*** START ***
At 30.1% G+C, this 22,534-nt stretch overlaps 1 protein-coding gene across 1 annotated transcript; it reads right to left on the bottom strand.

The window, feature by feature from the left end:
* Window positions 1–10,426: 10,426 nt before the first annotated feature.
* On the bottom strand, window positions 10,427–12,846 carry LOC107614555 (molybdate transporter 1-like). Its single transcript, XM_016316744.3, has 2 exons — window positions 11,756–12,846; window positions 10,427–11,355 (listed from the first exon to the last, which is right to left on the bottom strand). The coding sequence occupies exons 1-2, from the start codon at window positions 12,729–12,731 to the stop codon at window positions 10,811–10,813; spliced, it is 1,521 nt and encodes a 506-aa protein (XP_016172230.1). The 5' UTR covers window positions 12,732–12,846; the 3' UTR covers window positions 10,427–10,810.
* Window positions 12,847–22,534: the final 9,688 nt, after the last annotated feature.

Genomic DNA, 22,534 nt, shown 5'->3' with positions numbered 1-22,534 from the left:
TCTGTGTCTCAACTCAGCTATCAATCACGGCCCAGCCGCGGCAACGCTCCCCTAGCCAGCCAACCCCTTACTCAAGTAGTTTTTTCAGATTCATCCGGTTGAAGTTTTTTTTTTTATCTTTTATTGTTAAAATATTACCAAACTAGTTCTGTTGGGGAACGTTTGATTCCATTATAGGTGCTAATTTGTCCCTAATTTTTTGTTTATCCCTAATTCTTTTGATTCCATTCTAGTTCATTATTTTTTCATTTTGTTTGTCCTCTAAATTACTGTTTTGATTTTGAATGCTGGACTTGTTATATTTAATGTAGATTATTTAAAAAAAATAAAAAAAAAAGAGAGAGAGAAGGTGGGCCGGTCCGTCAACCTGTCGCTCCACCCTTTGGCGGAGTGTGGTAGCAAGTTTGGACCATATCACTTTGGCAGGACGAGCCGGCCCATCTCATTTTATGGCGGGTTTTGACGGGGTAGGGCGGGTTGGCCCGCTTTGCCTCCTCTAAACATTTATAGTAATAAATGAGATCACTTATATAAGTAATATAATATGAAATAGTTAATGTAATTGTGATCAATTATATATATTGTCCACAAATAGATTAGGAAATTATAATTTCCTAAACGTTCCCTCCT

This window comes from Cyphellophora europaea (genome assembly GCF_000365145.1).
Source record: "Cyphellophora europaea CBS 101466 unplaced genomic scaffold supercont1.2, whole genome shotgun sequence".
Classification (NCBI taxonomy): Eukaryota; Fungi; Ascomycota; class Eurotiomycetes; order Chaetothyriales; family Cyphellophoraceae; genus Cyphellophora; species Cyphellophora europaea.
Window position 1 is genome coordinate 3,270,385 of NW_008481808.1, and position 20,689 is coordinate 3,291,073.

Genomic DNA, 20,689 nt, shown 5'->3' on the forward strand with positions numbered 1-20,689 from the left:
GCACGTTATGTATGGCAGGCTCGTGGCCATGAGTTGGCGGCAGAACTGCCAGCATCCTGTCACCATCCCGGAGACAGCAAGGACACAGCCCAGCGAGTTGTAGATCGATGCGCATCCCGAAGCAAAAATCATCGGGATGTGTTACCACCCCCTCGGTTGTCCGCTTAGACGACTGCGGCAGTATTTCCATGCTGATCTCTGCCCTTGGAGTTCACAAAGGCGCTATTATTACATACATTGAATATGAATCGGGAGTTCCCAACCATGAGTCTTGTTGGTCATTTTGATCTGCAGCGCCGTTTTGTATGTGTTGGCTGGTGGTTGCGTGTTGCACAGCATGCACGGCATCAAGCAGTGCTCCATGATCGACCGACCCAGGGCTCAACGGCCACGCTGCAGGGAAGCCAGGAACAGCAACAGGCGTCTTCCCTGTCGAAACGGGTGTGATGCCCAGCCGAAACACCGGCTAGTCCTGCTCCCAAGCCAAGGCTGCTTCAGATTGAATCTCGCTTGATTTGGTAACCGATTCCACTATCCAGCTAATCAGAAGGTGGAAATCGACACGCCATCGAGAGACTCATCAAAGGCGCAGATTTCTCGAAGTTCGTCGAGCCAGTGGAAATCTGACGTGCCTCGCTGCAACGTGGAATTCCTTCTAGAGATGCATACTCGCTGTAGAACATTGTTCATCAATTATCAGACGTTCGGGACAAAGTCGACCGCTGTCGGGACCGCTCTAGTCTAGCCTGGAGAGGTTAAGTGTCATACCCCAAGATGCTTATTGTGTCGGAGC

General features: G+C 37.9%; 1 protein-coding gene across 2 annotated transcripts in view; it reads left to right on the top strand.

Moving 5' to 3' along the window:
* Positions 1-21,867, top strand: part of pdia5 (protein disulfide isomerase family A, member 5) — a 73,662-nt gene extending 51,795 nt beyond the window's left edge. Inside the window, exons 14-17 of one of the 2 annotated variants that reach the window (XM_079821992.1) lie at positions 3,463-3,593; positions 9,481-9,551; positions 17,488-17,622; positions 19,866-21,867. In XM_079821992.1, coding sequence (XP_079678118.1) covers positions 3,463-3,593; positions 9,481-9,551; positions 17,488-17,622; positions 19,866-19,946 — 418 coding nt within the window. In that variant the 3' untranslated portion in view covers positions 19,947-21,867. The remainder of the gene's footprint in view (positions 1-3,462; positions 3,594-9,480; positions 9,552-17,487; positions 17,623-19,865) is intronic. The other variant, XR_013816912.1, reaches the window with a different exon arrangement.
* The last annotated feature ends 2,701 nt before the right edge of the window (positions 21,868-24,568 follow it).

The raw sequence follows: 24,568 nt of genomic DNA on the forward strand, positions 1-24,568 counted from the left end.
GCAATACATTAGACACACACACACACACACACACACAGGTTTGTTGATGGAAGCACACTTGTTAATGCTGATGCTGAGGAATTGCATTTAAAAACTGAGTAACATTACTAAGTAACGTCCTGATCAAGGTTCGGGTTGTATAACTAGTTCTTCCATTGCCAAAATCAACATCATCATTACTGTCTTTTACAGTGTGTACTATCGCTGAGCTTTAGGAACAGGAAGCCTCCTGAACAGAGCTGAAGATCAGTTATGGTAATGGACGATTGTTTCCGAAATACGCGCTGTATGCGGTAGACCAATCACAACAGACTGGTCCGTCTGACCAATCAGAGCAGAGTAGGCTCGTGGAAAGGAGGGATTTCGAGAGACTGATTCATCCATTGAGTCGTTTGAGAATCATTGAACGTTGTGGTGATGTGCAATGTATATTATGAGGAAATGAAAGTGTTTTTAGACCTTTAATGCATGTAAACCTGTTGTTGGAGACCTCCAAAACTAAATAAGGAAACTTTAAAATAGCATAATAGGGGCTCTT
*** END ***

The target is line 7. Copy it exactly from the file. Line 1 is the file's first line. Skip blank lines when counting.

TCTGTGTCTCAACTCAGCTATCAATCACGGCCCAGCCGCGGCAACGCTCCCCTAGCCAGCCAACCCCTTACTCAAGTAGTTTTTTCAGATTCATCCGGTTGAAGTTTTTTTTTTTATCTTTTATTGTTAAAATATTACCAAACTAGTTCTGTTGGGGAACGTTTGATTCCATTATAGGTGCTAATTTGTCCCTAATTTTTTGTTTATCCCTAATTCTTTTGATTCCATTCTAGTTCATTATTTTTTCATTTTGTTTGTCCTCTAAATTACTGTTTTGATTTTGAATGCTGGACTTGTTATATTTAATGTAGATTATTTAAAAAAAATAAAAAAAAAAGAGAGAGAGAAGGTGGGCCGGTCCGTCAACCTGTCGCTCCACCCTTTGGCGGAGTGTGGTAGCAAGTTTGGACCATATCACTTTGGCAGGACGAGCCGGCCCATCTCATTTTATGGCGGGTTTTGACGGGGTAGGGCGGGTTGGCCCGCTTTGCCTCCTCTAAACATTTATAGTAATAAATGAGATCACTTATATAAGTAATATAATATGAAATAGTTAATGTAATTGTGATCAATTATATATATTGTCCACAAATAGATTAGGAAATTATAATTTCCTAAACGTTCCCTCCT